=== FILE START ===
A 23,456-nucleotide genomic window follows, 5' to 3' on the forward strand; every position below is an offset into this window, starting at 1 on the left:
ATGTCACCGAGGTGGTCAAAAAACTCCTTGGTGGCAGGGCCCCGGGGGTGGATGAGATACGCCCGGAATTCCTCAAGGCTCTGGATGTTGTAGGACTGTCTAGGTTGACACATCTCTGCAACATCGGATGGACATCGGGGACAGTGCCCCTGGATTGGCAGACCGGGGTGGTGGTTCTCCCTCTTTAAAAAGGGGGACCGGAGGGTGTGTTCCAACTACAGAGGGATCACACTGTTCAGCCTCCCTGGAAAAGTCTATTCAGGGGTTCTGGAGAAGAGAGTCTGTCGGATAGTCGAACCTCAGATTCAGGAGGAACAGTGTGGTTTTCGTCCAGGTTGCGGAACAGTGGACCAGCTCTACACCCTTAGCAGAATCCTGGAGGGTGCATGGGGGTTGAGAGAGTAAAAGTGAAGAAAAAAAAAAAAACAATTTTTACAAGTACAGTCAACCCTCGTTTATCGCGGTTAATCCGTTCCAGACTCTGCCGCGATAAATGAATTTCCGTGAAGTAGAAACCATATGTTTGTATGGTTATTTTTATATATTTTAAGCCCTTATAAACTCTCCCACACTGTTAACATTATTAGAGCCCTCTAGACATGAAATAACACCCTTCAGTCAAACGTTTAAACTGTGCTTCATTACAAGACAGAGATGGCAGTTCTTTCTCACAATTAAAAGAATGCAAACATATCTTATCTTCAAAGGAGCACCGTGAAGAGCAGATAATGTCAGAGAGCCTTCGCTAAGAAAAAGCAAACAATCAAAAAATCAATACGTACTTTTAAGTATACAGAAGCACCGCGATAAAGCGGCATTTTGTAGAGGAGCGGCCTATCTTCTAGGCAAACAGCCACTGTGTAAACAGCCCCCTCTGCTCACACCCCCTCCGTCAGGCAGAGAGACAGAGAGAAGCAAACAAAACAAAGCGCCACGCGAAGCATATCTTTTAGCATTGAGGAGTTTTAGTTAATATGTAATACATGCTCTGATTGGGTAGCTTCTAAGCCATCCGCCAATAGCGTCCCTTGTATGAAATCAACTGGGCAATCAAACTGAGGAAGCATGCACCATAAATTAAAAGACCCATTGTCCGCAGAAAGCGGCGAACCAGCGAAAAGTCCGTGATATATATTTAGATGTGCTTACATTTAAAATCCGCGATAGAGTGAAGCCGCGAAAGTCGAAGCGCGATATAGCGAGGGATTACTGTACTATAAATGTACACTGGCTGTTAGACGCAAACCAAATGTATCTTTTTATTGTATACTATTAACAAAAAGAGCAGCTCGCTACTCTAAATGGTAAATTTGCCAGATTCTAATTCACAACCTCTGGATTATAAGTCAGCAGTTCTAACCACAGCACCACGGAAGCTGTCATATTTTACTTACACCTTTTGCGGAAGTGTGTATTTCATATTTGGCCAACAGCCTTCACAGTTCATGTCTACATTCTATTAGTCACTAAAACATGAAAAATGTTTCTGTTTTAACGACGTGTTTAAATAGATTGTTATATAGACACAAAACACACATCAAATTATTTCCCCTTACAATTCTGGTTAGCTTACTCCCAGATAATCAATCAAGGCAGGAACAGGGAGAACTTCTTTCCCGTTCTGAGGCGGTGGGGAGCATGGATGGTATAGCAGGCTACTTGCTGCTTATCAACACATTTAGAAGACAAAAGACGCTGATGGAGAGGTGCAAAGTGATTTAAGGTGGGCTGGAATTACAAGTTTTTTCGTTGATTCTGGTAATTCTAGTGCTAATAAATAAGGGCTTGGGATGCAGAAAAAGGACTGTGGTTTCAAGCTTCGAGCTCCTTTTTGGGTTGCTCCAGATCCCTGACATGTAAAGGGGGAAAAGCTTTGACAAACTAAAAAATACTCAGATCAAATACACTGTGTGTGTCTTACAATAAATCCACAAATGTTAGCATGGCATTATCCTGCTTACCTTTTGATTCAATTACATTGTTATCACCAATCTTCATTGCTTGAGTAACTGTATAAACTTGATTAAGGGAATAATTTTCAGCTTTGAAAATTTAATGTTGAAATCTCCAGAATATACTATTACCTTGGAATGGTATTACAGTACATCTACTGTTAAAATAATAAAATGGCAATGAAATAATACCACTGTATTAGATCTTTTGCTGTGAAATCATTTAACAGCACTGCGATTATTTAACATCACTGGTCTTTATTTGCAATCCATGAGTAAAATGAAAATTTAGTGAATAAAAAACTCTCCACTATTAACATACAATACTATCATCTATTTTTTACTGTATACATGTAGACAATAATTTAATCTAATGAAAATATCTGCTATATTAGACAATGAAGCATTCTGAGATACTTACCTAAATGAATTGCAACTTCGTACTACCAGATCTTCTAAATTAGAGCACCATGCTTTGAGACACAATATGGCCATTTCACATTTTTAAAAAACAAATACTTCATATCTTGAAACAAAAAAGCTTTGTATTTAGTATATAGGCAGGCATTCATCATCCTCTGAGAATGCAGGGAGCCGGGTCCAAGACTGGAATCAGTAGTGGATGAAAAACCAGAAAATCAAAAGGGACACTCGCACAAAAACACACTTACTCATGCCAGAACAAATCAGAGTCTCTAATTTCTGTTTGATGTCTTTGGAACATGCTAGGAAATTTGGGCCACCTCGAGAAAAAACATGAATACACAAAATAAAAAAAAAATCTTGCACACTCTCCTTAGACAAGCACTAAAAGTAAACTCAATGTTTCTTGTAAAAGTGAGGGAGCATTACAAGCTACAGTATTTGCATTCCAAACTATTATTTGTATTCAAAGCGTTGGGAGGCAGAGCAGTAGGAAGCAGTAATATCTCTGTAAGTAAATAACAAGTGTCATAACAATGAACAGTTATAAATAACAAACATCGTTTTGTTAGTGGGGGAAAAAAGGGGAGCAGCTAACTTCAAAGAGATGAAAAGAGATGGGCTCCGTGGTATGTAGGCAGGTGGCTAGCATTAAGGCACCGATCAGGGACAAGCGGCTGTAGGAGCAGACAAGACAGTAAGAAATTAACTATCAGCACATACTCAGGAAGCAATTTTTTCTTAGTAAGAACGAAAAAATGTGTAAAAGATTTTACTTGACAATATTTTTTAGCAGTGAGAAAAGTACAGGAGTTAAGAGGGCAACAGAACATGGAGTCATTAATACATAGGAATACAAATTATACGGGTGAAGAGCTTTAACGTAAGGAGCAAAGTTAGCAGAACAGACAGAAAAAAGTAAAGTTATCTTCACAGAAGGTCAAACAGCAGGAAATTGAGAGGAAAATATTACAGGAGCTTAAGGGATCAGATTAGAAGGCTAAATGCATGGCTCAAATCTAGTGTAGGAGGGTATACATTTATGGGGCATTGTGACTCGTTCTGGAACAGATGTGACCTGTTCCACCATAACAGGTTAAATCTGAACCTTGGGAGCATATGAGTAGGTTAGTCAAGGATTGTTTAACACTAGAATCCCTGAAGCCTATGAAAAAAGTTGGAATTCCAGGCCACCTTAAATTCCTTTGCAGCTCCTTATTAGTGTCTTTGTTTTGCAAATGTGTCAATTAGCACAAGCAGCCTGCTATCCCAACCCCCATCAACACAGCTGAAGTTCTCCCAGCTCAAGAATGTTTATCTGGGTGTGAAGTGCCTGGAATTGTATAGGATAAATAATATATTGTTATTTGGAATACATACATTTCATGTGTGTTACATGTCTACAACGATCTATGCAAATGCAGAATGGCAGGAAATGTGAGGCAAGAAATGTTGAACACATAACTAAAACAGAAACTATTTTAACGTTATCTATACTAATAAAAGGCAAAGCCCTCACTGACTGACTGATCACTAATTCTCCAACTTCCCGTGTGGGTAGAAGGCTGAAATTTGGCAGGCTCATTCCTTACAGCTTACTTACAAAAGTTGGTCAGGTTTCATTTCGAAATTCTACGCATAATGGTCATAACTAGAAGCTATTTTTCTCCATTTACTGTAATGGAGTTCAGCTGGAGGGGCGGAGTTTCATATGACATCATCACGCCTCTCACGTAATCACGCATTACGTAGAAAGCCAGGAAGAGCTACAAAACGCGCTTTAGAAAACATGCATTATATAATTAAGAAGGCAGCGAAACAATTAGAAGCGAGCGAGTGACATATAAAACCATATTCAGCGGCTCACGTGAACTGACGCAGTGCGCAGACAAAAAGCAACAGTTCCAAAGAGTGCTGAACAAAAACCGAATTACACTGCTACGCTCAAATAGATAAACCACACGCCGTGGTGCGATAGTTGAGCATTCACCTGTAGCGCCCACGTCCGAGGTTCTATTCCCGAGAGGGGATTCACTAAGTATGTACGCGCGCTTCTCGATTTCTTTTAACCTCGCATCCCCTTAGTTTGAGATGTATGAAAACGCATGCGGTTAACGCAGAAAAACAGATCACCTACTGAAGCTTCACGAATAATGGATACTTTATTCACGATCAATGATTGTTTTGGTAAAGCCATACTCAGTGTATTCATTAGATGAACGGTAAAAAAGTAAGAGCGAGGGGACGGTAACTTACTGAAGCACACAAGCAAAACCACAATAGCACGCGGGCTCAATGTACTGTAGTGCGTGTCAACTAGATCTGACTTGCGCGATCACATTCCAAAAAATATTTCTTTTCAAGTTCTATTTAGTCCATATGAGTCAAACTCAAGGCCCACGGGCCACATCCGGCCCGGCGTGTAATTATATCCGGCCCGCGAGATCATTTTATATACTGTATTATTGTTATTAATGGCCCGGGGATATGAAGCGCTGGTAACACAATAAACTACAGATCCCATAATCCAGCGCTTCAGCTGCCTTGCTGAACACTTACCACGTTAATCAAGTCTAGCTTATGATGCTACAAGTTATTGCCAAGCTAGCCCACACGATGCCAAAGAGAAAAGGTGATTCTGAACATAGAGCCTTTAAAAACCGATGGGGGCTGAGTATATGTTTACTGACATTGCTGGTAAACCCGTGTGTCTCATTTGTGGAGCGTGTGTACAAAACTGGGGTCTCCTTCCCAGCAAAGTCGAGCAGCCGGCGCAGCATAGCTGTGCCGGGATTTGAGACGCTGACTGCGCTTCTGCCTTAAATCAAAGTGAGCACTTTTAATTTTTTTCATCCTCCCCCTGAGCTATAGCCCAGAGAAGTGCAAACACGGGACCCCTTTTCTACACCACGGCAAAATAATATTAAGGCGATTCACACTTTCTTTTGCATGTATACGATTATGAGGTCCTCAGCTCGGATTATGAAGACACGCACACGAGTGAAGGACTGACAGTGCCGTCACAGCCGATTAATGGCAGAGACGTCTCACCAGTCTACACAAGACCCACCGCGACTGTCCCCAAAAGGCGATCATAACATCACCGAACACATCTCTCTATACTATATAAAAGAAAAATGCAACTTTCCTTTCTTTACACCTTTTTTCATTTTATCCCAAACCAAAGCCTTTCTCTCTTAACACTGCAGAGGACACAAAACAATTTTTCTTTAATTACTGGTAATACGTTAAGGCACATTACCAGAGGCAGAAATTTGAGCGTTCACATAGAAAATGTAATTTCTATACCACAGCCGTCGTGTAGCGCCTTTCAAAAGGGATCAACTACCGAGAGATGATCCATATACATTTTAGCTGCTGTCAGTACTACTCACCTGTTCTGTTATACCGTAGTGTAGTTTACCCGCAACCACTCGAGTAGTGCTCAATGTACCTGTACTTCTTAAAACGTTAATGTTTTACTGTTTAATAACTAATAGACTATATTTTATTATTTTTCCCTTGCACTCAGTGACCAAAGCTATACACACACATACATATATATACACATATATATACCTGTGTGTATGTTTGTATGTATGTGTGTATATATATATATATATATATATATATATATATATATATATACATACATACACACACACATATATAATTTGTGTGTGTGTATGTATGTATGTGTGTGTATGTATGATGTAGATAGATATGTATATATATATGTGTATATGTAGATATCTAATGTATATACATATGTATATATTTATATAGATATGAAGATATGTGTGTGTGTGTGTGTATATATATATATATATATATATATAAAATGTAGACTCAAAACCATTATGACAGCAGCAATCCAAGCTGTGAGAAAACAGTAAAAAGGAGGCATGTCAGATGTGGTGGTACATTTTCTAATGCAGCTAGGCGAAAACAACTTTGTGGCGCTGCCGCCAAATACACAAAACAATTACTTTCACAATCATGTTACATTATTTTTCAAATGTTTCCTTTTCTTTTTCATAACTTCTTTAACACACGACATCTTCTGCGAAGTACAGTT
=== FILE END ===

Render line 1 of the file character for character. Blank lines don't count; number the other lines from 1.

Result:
A 23,456-nucleotide genomic window follows, 5' to 3' on the forward strand; every position below is an offset into this window, starting at 1 on the left: